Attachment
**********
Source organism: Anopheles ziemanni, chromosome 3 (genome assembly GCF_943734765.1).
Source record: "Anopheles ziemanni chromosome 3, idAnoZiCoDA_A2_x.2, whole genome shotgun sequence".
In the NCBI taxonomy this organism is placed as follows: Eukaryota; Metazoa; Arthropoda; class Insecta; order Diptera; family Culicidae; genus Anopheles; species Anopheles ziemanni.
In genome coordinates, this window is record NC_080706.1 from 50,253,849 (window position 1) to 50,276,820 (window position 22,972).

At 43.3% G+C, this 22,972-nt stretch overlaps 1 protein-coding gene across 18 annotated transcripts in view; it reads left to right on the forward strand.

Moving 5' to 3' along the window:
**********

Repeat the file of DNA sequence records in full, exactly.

Source organism: Anopheles ziemanni, chromosome 3 (genome assembly GCF_943734765.1).
Source record: "Anopheles ziemanni chromosome 3, idAnoZiCoDA_A2_x.2, whole genome shotgun sequence".
In the NCBI taxonomy this organism is placed as follows: Eukaryota; Metazoa; Arthropoda; class Insecta; order Diptera; family Culicidae; genus Anopheles; species Anopheles ziemanni.
In genome coordinates, this window is record NC_080706.1 from 50,253,849 (window position 1) to 50,276,820 (window position 22,972).

At 43.3% G+C, this 22,972-nt stretch overlaps 1 protein-coding gene across 18 annotated transcripts in view; it reads left to right on the forward strand.

Moving 5' to 3' along the window: